by Phoebe Wray
Starlite is a chestnut mare with a white stocking on the left front leg, a small, Araby kind of head, an unruly forelock, an irregular white diamond blaze between her eyes. She came to me in my imagination when I was five or six. I rode her almost every day, on many many adventures. She was as real as my classmates and my family asked after her occasionally, casually, not mocking, just "How’s your horse?"
Starlite and I won races, fought battles, delivered messages behind enemy lines, pulled people out of ditches, saved people from burning houses. We were the best! We rode thousands of miles together. All through my childhood in a very small village in Western Pennsylvania.
Then I was grown up, and no longer in the little village but with my family moved to Northern California and in high school and then college and then making my way in the world in various cities.
The day came that I read Clarissa Pinkola Estes' wonderful book, Women Who Run with the Wolves. In it she talks about getting back in touch with childhood memories, dreams, imaginings, stories. . . I read that part and sat straight up in bed, for I was reading myself to sleep, and said out loud: Starlite.
I was appalled with myself. When had she left? Where did she go? How could I have just abandoned her? Was it puberty that changed everything? Had she left me? I couldn't remember the last time I had seen her.
I went searching for days and nights, sifting through all my childhood memories, especially reliving my very difficult tenth year, and questing shaman-style through visions and meditations and dreams. Looking for Starlite, for our parting.
One night I was visioning a road I often walk in my meditations. It is a Pennsylvania road, a dirt one-track that cuts across a meadow on the side of a small hill. Just two dusty streaks with grass between then, a wagon road, a real one, from my childhood. The meadow on either side is green and grassy and fenced in the old-fashioned way with posts and two parallel strands of barbed wire. Queen Anne’s lace and yarrow and bluets and Indian paint brushes and nettles grow by the posts and scatter themselves in the field.
It was late afternoon. Warm and buzzing with cicadas and birdsong. Barn swallows swooping over the fields. A dog barking miles away. I came to the meadow gate -- just a once-painted wooden bar with a rock on one end and a loop of rope to hold it to the stationary post. I pried the loop off, went through, shutting the gate behind me, and looked off across the long meadow. It ended at the top of the hill in a woods of sugar maples, birches, ash and oaks.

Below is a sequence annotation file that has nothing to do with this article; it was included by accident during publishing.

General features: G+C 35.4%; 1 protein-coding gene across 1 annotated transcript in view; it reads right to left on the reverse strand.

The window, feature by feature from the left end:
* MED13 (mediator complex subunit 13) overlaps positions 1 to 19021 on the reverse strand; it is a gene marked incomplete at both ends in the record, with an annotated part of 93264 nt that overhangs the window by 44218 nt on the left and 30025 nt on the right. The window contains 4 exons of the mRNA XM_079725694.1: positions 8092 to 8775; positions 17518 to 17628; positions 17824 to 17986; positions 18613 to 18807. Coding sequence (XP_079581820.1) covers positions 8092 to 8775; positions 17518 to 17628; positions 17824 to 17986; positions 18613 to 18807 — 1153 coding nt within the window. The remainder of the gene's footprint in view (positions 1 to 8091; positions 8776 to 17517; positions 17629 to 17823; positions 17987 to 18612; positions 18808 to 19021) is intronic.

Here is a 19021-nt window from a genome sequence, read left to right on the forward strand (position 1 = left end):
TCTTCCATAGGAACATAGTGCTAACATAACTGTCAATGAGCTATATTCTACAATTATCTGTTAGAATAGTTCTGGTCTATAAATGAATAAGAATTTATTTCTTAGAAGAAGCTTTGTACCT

And I saw her. Starlite. Standing right at the tree line. I knew instantly it was my horse. I whistled and she tossed that beautiful head and stamped her feet. Then I was running toward her and she did a little prance and came at me in a gentle canter, arching her neck, tossing her head, ears pricked forward.
I threw my arms around her neck -- easier now -- I'm taller! and kissed that pretty head with tears running down my face. Then I stepped back, smiling, to look at her again. And my heart stopped.
She was old. She had waited.
You may be sure, I rode her then and I ride her often, that I untangled her mane and curried her coat back to gloss. You may be sure, also, that I value her as my childhood's faith returned, and that I am perfectly comfortable with this divine madness.
We ride on dark moon nights, in the starshine, in the light of day. She is well exercised, and so am I. Starlite waits for me while I go about my business, and is there when I need to touch infinity, Self, Otherness, beauty, freedom. I intend to ride her for the rest of my life, and thereafter, straight into the light.